Arthur Levine has methodically studied changes in the American college student for over four decades. His newest book, “Generation on a Tightrope: A Portrait of Today’s College Student” (Jossey-Bass September 2012), is a collaborative effort with Diane R. Dean that sheds light on uncomfortable truths about today’s college-educated Millennial generation. Judging from the picture they paint in the preface, the authors have assessed the challenges confronting my generation with a great degree of accuracy. They write that this generation of tightrope walkers:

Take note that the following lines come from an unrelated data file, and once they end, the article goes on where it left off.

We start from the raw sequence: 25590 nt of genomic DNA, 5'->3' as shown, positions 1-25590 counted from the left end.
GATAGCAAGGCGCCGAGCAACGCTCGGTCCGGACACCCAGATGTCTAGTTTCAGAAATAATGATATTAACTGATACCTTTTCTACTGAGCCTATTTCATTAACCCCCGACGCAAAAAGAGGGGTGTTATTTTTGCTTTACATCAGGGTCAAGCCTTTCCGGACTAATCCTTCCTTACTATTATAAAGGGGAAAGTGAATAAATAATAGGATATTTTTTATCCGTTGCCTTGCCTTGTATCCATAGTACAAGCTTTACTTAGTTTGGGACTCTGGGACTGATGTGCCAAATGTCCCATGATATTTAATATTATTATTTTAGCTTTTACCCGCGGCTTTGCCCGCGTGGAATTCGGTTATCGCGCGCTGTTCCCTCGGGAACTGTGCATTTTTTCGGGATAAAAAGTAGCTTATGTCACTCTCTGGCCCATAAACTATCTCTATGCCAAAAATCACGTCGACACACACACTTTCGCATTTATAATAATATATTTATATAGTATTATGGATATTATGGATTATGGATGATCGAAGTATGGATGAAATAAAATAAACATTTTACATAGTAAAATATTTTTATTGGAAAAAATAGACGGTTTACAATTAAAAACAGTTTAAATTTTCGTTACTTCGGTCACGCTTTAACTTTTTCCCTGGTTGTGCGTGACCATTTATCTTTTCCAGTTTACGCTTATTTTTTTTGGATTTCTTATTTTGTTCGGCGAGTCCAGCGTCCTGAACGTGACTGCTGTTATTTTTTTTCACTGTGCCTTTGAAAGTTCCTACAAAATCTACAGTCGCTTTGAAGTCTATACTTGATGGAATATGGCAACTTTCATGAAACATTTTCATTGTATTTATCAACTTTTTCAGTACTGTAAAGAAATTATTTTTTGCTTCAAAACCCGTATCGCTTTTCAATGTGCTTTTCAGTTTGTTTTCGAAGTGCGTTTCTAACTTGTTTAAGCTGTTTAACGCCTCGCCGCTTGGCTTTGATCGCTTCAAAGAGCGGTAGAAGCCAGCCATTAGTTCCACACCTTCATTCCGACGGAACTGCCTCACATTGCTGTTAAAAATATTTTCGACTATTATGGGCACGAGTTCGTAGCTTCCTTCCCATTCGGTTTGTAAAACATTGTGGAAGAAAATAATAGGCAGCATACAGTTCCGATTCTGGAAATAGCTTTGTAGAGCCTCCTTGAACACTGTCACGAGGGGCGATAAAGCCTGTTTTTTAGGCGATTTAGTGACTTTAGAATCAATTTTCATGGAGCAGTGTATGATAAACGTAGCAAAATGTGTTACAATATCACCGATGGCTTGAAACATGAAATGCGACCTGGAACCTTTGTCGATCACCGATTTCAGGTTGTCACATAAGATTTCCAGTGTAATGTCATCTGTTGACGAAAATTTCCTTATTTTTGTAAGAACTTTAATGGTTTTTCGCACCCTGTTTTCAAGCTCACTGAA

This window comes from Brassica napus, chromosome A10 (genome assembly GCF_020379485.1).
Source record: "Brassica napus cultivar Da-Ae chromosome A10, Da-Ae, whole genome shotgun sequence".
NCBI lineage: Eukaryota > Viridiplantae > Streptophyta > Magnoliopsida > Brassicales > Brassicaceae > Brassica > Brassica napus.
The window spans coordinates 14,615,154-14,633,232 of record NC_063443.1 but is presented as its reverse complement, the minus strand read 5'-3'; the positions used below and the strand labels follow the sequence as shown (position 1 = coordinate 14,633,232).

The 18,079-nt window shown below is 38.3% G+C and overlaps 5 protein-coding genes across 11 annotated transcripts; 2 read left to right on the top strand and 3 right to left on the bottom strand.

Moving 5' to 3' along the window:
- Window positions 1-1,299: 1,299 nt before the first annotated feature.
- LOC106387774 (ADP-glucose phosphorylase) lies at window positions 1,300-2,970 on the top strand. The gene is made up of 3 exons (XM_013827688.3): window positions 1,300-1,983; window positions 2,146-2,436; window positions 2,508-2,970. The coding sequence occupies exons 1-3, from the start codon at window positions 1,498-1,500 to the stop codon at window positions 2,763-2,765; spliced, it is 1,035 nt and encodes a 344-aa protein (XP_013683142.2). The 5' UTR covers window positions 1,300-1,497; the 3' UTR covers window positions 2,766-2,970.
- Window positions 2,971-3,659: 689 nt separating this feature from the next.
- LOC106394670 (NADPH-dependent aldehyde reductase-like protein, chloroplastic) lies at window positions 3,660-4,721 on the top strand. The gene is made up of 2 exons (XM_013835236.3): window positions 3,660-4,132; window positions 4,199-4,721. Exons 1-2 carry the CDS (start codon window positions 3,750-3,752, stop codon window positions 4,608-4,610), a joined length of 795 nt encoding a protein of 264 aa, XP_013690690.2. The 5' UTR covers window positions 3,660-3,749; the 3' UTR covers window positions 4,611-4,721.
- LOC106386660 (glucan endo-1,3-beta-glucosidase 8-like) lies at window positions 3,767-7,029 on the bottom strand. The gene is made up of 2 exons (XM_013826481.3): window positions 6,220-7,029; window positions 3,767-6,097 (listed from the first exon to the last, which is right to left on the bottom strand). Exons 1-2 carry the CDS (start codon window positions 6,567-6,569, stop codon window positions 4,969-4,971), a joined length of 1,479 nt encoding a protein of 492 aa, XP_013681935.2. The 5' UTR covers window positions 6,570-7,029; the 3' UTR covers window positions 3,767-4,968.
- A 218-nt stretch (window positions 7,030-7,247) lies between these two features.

[…desperately] want the economic opportunity that their parents enjoyed, but are coming of age during a deep recession with diminished career prospects… They want to be autonomous grown-ups but seem more dependent on their parents and the adults around them than any modern generation. They want intimacy—a partner and a family—but they are isolated, weak in face-to-face communication skills and live in a hook-up culture… This is a generation that thinks of itself as global citizens but knows little about the world and acts locally.Levine and Dean’s assertions about the great degree to which twenty-somethings depend upon their parents grabbed my attention. Millennials maintain significant contact with their parents, and while that contact has its positives, it has created a generation of young people who have little experience solving life’s inevitable hiccups on their own. Sadly, the Millennials emerge from college ill-prepared to handle life’s setbacks or the challenges of the workplace. The importance of developing coping skills to handle difficult situations reminded me of an article by Paul Tough entitled “What if the Secret to Success is Failure?,” which appeared in the New York Times’s education section about a year ago. The article describes the philosophy of Dominic Randolph, the headmaster of one of New York’s most prestigious private schools. Randolph eliminated high school AP classes and discouraged putting too much emphasis on tests, arguing that it is the inculcation of character which will teach students how to be successful humans. In connecting good character to success, Randolph reportedly said, “‘Whether it’s the pioneer in the Conestoga wagon or someone coming here in the 1920s from southern Italy, there was this idea in America that if you worked hard and you showed real grit, that you could be successful,’ … ‘Strangely, we’ve now forgotten that. People who have an easy time of things, who get 800s on their SAT’s, I worry that those people get feedback that everything they’re doing is great. And I think as a result, we are actually setting them up for long-term failure.'” Perhaps the prescription for a generation of tightrope walkers is not only cultivation of character but teaching them that while it is okay to have a safety net, everyone needs to know how to handle a fall.